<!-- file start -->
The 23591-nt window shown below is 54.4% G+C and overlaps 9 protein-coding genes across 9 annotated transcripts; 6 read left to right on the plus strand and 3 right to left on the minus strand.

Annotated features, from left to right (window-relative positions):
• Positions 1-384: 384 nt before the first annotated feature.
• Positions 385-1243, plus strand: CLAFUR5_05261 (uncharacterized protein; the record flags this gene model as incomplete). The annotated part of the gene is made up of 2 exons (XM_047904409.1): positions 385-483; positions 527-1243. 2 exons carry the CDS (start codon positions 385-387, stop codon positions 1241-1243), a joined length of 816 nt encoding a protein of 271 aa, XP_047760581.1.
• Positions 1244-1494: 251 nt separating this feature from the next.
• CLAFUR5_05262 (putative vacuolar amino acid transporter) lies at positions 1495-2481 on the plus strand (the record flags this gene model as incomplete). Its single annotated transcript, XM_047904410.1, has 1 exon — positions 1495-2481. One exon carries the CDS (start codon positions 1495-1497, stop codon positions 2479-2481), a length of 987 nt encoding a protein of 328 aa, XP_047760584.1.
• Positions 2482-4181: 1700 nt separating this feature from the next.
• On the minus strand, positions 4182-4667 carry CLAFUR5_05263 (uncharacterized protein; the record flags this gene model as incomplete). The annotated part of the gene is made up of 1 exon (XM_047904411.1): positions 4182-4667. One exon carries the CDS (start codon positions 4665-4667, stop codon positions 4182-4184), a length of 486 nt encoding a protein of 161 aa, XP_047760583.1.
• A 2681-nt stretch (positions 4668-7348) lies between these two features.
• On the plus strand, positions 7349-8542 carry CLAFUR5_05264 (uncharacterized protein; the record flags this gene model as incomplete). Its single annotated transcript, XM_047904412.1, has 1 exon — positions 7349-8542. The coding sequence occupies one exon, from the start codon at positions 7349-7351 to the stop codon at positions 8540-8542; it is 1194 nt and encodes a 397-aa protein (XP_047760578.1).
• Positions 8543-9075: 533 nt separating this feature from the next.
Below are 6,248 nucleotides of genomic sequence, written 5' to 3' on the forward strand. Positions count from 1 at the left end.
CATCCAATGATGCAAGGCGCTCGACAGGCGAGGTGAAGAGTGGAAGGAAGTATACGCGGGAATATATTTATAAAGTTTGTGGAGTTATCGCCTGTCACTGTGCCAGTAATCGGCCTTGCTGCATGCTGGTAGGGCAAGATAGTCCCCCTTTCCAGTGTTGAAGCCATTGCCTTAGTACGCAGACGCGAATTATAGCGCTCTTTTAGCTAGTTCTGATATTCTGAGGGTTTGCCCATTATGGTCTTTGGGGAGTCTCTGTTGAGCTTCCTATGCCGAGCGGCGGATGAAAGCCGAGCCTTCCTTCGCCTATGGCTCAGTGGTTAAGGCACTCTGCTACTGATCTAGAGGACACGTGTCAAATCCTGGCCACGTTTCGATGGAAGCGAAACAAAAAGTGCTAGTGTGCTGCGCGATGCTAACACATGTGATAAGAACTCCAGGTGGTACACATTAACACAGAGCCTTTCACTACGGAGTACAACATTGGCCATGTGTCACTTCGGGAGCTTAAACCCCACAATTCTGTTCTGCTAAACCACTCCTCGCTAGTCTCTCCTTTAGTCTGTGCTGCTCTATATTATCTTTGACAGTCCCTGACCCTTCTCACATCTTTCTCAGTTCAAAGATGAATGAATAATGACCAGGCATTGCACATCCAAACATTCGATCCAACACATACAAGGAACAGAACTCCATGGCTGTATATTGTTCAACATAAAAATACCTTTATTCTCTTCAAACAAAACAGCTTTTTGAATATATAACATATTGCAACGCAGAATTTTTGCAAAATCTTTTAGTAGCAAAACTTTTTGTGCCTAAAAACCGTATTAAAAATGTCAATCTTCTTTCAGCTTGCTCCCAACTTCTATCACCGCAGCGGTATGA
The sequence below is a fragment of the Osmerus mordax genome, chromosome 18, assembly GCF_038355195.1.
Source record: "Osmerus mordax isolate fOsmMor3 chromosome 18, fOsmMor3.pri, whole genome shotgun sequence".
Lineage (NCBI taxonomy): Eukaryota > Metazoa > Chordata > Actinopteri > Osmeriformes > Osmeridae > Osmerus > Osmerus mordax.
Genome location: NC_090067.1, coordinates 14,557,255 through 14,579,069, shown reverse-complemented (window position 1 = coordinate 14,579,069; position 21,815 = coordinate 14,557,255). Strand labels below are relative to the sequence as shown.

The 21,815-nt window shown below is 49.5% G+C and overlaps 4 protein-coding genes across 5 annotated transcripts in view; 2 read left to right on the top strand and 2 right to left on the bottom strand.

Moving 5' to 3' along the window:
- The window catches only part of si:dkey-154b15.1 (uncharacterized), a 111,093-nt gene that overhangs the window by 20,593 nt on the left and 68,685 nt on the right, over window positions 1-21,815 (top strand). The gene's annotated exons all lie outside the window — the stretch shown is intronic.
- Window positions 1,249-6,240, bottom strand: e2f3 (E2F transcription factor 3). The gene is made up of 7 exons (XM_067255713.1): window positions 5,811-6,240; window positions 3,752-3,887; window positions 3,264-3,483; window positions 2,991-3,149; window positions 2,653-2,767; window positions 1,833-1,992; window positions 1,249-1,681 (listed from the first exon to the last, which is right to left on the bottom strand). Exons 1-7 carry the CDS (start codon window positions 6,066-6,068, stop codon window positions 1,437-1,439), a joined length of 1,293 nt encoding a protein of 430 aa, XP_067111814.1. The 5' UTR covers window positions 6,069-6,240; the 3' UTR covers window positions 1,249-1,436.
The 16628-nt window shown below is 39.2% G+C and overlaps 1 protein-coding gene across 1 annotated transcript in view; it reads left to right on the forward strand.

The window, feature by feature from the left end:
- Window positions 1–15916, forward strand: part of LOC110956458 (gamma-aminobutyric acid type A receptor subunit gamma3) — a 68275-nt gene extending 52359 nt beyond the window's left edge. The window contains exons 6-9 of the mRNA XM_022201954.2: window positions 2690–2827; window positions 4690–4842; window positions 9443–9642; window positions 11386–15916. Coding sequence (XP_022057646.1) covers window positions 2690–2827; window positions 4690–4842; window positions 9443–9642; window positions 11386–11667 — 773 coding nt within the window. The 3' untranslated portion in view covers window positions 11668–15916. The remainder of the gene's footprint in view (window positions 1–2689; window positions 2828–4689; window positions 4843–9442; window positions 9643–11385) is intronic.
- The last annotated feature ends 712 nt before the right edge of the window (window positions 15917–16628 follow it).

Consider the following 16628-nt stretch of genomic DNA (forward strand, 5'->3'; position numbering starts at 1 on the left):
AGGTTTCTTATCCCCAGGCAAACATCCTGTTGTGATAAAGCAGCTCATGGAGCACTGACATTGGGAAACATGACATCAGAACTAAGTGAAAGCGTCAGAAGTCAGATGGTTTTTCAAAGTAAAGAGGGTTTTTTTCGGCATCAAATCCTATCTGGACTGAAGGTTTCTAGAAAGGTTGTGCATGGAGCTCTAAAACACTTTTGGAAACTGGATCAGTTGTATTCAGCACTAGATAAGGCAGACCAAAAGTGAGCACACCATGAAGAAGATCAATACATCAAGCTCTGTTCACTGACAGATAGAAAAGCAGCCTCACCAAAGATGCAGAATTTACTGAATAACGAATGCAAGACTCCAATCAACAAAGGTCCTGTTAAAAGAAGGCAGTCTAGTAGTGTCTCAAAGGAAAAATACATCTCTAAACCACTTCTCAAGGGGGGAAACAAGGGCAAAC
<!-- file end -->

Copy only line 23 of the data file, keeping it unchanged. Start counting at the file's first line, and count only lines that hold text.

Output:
The window, feature by feature from the left end: